"CD8+ T cells against circulating tumor cells coated with platelets: Insights from a mathematical model"
Cancer metastasis accounts for many cancer-related deaths worldwide. Metastasis occurs when the primary tumor sheds cells into the blood and/ or lymphatic circulation, thereby becoming circulating tumor cells (CTCs) that transverse through the circulatory system, extravasate the circulation and establish a secondary distant tumor. CTCs transition through the blood system, which has a plethora of supportive and antitumoral immune cells, represents one of the major metastatic hurdles that are not yet fully deciphered. Upon their entry into the blood stream, CTCs interact with platelets which shield them from the recognition by immune cells, including natural killer cells and CD8+ T cells. Platelet binding to CTCs also enhances CTC arrest in the vascular endothelial walls and subsequent extravasation. On the other hand, activated circulating CD8+ T cells, are able to recognise and attack the arrested CTCs prior to their extravasation. Thus, understanding how the dynamic interactions between CTCs, platelets and CD8+ T cells eventually result in secondary metastatic tumor emergence is a key challenge. Here, through a simple mathematical model of ordinary differential equations, we provide our perspective on how CTCs mechanistically evade the CD8+ T cell cytotoxicity. To achieve this, we aim to (a) describe how the intrinsic growth of the primary tumor, and subsequent dissimination of CTCs, link to the secondary establishment of distant tumor cell population; (b) illustrate how the intravascular proliferation of arrested CTCs within the circulation contributes to the possibility of secondary metastasis; (c) describe possible mechanisms underlying the antitumoral activity of CD8+T cells in inhibiting metastatic potential of CTCs; (d) discuss how simple treatment scenarios can be employed to minimize a further spread of CTCs within the circulation, by focusing on the CTCs disseminated from the primary tumor, rather than the secondary metastatic tumor. Last, we also provide a comprehensive mathematical stability analyses to assess different treatment scenarios that can hamper CTCs survival and highlight the significant role of mathematical modeling in clinical oncology.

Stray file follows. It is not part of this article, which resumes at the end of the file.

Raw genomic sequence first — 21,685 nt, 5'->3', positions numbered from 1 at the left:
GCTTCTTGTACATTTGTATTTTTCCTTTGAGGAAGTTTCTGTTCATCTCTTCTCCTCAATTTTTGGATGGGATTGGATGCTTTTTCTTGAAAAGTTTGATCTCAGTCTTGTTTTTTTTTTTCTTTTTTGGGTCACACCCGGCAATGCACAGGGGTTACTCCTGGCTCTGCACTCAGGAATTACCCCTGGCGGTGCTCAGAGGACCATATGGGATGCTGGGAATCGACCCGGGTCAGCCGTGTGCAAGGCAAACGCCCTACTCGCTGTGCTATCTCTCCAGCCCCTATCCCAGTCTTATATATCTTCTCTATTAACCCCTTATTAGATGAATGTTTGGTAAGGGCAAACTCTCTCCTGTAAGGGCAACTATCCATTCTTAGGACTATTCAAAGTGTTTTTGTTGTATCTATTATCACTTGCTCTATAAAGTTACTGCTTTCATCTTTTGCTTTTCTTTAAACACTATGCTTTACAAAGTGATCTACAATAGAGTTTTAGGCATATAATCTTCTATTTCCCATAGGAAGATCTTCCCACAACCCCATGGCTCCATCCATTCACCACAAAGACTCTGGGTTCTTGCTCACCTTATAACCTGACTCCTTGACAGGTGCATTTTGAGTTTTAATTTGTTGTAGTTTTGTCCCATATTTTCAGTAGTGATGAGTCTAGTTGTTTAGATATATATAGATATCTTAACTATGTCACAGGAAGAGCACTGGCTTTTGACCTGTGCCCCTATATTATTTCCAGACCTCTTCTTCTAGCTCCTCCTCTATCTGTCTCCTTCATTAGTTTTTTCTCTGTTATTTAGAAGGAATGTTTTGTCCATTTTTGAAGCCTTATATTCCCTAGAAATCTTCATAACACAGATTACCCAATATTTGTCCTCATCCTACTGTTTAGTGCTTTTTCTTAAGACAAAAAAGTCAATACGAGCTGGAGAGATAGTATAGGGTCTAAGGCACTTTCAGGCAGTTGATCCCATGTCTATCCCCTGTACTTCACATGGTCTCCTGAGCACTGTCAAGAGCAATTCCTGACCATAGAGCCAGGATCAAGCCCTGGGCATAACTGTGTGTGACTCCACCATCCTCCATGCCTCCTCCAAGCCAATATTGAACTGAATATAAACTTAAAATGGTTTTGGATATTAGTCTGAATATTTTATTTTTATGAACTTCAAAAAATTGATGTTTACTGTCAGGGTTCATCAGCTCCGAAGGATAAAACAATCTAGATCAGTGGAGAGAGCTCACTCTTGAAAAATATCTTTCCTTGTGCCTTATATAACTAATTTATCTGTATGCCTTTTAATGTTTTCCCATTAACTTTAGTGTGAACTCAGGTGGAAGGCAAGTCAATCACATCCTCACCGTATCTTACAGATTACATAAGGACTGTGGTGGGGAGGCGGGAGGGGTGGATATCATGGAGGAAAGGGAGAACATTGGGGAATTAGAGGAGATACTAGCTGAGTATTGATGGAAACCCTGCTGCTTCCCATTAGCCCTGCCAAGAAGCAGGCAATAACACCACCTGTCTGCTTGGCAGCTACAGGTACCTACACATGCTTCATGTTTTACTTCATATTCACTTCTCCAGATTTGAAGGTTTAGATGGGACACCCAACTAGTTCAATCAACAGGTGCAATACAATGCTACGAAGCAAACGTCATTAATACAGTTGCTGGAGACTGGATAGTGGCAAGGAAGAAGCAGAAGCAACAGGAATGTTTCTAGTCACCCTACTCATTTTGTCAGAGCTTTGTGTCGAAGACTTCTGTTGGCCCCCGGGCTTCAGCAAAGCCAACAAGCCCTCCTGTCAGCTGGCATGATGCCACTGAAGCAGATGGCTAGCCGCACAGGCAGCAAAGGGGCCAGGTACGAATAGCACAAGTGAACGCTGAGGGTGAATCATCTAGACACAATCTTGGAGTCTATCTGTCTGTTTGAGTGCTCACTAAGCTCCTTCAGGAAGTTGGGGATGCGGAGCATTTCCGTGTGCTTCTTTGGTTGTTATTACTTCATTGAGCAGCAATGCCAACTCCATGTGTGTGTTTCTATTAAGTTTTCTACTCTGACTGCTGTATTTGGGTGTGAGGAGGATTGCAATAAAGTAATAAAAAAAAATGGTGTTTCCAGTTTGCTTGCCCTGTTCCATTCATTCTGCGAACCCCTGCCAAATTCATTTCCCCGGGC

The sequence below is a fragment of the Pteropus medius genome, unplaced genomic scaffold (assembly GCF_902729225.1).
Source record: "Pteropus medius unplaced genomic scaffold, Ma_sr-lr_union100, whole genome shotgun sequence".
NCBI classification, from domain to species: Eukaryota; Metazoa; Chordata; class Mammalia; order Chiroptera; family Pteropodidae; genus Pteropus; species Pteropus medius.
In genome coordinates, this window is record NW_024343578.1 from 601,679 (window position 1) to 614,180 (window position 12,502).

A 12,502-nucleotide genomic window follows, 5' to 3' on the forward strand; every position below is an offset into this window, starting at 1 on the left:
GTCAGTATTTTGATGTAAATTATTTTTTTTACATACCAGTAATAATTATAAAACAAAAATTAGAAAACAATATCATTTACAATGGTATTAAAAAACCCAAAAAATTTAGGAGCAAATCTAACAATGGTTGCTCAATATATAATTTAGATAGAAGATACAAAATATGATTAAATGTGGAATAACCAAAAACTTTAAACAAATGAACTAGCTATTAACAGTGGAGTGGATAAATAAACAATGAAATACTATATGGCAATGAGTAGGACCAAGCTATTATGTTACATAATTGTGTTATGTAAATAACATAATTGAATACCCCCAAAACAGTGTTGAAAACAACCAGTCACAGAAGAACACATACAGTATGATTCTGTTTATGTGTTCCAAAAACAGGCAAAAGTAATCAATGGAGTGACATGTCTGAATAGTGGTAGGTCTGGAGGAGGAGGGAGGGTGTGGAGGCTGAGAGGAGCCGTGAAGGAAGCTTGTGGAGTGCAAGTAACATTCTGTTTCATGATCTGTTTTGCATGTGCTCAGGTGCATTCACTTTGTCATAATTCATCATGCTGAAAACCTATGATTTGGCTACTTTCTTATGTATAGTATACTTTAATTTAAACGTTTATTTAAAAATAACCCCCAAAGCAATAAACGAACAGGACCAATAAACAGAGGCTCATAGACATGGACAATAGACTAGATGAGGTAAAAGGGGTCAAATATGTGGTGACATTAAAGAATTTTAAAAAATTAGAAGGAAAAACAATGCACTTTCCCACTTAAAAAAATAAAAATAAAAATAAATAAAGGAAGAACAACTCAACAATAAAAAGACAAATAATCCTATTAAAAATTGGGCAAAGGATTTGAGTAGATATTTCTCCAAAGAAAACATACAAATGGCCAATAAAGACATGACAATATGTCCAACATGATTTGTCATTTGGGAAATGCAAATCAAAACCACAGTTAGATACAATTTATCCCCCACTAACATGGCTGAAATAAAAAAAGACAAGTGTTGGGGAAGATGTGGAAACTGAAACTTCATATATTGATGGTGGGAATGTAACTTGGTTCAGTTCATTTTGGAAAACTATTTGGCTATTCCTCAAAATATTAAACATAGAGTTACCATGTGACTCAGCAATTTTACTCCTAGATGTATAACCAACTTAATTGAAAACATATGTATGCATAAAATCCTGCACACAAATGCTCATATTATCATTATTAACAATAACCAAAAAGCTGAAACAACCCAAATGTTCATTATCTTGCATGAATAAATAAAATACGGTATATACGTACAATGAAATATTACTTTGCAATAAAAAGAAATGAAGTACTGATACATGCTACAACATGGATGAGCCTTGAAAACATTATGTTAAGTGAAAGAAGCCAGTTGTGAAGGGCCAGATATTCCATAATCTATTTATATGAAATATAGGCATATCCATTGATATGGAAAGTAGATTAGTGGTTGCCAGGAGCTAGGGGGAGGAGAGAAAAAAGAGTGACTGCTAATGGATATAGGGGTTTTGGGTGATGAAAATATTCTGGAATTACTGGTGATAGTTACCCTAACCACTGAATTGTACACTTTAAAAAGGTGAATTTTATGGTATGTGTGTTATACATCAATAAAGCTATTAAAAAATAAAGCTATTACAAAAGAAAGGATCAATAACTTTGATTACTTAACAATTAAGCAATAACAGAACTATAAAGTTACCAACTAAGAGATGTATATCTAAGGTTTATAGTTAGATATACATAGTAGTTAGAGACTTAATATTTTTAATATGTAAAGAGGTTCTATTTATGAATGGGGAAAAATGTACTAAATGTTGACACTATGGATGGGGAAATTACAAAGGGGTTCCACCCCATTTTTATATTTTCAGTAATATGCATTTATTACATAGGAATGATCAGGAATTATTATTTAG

Additional authors: Rachid Ouifki (North-West University, Department of Mathematics and Applied Mathematics); Lisette de Pillis (Harvey Mudd College, Department of Mathematics); Amina Eladdadi (The College of Saint Rose, Department of Mathematics)